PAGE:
By Aslam Khota The game of cricket lost two of its finest personalities in Suleiman ‘Solly’ Chothia and Mobin Bhikhoo. Solly was one of the finest and craftiest all-round cricketers of his era, whilst Mobin, who played a bit of cricket soccer and tennis, was certainly an all-rounder, but of a different kind. Both men sadly passed away on the 25th August 2011 (25th of Ramadan 1432). Solly Chothia brought joy to cricket followers whenever he played and he loved and respected the game.
In return he was acknowledged as one of the best of his era and the game brought him tremendous accolades and dignity. He lived for the game and played until his late forties, then took to coaching youngsters in Nigel. After unity in South African cricket, he qualified as a coach and served in various academies and ended up coaching the Easterns academies in Benoni. He even had a short stint for ICC’s development programme in Botswana. Solly had just turned 70 and passed away after his regular morning walk from a heart attack. Chothia was a native of Nigel. He completed his schooling at Williams Hills High in Benoni and achieved a teacher’s degree at the Johannesburg Indian Teachers Training College. He was then recommended by veteran Salim Baghalia to Rafique Khota that; “here is a jewel of a cricketer.”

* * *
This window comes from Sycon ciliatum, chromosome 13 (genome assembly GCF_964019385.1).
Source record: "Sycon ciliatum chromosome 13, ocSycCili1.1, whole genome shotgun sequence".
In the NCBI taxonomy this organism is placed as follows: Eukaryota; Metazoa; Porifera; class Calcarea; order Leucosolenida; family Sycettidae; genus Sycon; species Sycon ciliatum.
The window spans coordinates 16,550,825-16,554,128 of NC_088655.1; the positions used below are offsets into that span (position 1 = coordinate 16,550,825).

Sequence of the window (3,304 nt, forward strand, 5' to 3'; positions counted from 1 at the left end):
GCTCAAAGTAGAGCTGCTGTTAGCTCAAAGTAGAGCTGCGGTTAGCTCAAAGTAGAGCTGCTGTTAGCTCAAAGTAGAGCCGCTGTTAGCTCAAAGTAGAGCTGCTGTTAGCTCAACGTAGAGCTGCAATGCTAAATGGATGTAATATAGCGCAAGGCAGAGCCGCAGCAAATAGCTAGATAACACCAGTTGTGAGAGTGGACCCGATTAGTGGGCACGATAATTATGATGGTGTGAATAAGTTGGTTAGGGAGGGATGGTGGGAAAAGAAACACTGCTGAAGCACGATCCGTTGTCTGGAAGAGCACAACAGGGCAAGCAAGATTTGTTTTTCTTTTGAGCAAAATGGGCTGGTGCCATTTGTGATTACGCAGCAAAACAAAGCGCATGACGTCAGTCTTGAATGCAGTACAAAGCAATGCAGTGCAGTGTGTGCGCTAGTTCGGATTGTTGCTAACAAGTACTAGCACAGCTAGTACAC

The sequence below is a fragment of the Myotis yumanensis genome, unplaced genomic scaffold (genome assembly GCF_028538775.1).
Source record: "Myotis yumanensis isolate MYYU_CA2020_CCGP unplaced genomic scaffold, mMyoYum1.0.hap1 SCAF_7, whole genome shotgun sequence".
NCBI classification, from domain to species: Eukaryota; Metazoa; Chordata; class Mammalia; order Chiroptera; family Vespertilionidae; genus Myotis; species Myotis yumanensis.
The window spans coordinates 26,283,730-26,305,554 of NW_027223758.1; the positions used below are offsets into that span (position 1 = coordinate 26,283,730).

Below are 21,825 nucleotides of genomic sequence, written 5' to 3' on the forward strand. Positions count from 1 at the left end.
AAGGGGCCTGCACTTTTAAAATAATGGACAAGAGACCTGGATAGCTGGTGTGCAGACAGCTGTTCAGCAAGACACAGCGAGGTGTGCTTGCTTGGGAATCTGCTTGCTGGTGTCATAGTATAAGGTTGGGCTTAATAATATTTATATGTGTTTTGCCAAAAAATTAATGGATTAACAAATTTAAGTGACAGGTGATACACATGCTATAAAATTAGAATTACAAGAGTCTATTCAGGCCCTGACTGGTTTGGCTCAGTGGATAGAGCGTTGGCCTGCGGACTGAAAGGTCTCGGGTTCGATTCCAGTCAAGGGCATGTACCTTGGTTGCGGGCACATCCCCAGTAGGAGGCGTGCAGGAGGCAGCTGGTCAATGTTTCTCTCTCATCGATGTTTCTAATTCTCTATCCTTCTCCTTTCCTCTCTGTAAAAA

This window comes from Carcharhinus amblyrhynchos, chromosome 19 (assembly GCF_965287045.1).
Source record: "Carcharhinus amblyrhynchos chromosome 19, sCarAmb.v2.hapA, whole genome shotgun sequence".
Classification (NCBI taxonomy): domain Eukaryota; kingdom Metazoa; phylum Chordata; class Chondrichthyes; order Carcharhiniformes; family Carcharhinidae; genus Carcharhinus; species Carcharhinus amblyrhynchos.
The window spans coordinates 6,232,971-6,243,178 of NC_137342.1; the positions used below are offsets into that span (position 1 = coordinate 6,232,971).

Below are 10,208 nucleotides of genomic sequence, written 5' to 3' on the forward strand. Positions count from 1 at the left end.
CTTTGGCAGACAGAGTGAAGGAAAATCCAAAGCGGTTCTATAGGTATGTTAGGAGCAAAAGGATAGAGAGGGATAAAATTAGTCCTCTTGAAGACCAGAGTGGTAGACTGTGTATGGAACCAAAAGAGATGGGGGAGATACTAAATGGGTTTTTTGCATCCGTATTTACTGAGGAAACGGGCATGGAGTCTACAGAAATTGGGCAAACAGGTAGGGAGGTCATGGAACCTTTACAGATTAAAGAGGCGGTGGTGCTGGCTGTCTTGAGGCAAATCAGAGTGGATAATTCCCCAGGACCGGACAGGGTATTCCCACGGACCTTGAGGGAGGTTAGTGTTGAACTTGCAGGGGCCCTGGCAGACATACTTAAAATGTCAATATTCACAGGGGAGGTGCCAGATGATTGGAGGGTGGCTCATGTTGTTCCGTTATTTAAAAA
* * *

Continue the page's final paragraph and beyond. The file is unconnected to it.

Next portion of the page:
By then he had played for Transvaal High Schools and as a 19 year old was immediately exposed to big time cricket when he was included in an Invitation XI that played against Peter Coetzee’s XI. The team included great stalwarts such as Basil D ‘Oliveira, Cecil ‘Chong’ Meyer, Agie Patel, Ahmed Deedat and Rafique Khota. He was a naturally gifted cricketer with a positive disposition. He was a right-arm fast bowler and an accomplished right-handed batsman. Solly was a fearless stroke-player, always prepared to play shots yet was elegant in execution. Chothia played for Kohinoor Cricket Club in the Witwatersrand Union and represented the league in inter-union matches too. Remarkably, Solly represented Transvaal in every match between 1961 and 1975! He played in all five Bi-annual Dadabhay tournaments from 1961/62 to 1969/70 with a highest score of 112 against Border at Port Elizabeth in the 1963/64 tournament. He added 143 runs for the fifth wicket with Yusuf ‘Chubb’ Garda (174) in Transvaal’s innings and 331-run victory against Border. In the 1968 tournament in Cape Town he took 6-12 and 3-48 against Griqualand West. From 1970 the Dadabhay Trophy was played over three-days. In 1975 Solly achieved his top score of 85 not out against Natal and registered his best bowling analysis of 7-29 against Eastern Province. These performances were instrumental in Transvaal winning the Dadabhay Cup in the same year.